The tease of a return to LA’s deadliest house and a visit from a few of Miss Robichaux’s Academy’s finest already has my spine tingling. But the addition of the Drama Queen herself, Joan Collins, and the lingering hope for more surprise faces (Jessica Lange, perhaps?) make this the most highly anticipated “AHS” in years. Don’t let us down, Ryan Murphy!
Netflix’s churns out so much original content it’s hard to lose things amongst the deluge. But one thing I’ve kept my eye on is Cary Fukunaga’s “Maniac,” a trippy limited series about a questionable drug trial, starring Emma Stone and Jonah Hill. It was first announced two years ago and since then, the drip-drip of pictures and promises it’s happening have kept me thirsting for more.
With the recent announcement it will arrive Sept. 21 and a psychedelic teaser to boot, this one has already grab my attention. And that’s even without our first glimpses of co-stars Justin Theroux and Sally Field!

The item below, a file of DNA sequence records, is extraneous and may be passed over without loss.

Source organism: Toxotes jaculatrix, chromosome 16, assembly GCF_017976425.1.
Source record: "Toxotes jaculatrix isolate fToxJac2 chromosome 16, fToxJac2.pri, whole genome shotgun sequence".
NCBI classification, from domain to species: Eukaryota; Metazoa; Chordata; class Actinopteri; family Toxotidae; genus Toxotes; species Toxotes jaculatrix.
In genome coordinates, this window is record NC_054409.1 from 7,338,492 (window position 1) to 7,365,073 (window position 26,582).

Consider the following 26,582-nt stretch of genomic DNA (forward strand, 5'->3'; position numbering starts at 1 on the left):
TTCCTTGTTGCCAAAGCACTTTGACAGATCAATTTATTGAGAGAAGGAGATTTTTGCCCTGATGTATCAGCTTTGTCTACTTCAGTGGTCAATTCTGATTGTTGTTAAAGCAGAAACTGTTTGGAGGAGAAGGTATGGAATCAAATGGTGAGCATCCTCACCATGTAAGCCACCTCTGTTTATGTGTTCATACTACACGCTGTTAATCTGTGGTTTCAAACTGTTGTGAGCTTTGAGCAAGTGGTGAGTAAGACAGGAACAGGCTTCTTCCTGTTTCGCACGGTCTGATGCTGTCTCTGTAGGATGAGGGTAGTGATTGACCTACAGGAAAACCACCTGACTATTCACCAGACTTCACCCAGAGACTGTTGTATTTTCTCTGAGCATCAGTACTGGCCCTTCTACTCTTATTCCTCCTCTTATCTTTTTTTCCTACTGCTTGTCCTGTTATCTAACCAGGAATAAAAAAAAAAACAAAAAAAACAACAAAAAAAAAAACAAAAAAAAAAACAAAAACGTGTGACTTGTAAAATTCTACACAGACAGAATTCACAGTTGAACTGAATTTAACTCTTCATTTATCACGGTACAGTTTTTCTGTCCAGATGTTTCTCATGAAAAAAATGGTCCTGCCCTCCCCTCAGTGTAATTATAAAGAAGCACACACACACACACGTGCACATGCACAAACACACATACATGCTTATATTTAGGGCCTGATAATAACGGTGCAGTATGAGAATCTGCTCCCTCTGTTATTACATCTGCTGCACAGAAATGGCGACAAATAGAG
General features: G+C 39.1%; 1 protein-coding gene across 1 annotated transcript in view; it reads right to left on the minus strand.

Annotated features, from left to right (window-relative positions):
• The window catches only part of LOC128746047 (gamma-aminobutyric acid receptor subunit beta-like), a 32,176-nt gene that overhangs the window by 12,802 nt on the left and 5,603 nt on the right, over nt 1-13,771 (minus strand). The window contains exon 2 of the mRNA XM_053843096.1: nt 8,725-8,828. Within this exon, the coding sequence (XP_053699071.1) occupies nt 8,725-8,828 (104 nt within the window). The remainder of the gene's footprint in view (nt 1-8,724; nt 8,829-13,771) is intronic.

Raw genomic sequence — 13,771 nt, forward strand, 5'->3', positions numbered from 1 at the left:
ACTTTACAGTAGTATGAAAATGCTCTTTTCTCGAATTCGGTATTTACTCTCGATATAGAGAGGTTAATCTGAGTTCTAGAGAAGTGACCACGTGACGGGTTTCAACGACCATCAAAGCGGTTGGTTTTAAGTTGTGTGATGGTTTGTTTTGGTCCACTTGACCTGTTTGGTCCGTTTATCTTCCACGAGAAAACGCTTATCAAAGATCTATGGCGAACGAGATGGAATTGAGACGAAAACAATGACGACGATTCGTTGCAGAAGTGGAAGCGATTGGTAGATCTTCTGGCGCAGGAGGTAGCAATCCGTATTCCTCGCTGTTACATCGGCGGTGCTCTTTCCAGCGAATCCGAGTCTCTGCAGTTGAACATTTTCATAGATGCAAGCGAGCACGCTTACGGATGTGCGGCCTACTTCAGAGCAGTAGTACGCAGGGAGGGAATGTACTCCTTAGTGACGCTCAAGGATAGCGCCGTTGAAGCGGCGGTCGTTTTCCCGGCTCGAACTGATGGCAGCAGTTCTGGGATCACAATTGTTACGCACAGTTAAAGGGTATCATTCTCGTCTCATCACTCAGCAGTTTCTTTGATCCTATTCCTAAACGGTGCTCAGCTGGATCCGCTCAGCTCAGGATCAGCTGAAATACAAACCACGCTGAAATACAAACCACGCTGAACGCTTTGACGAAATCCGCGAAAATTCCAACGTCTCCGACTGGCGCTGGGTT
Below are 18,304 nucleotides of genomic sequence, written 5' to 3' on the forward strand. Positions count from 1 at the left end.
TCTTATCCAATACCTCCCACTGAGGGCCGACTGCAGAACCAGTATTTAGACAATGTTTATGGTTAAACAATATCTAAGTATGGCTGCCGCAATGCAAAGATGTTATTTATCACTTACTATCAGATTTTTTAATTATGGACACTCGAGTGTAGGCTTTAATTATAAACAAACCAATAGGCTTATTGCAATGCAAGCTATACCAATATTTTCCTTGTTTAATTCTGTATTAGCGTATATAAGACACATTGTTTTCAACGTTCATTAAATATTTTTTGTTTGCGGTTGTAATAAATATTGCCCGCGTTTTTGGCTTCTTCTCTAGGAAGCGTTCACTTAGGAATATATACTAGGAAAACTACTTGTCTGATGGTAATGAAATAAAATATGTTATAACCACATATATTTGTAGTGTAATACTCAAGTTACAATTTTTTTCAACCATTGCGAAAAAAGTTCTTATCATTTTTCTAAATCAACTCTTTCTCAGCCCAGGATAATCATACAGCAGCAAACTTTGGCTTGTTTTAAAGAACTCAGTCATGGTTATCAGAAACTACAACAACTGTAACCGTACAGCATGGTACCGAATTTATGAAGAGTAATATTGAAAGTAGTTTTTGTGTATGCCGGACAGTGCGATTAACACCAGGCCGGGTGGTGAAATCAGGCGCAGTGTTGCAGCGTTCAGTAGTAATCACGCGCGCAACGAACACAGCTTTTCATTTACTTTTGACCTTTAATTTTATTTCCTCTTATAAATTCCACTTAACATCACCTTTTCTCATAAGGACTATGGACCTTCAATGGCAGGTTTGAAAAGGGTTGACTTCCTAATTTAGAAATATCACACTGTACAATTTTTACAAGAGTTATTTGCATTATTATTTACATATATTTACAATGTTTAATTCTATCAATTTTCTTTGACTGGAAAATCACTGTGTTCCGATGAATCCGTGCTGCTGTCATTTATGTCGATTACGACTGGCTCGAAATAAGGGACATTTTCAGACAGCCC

Movie stars on the small screen rarely have the same shock value as it had at the dawn of Peak TV. But Julia Roberts is an exception. The Oscar winner is taking on her first series regular (let’s not forget that stellar guest spot on “Friends” in 1996) with Amazon’s “Homecoming,” an adaptation of the popular podcast (Nov. 2). No one doubts Roberts’ talents, but how do they translate to episodic television, let alone a character-driven half-hour thriller that’s already a go for two seasons. I’m ecstatic about the potential, and not just because she finally lands “My Best Friend’s Wedding” co-star Dermot Mulroney as her boyfriend.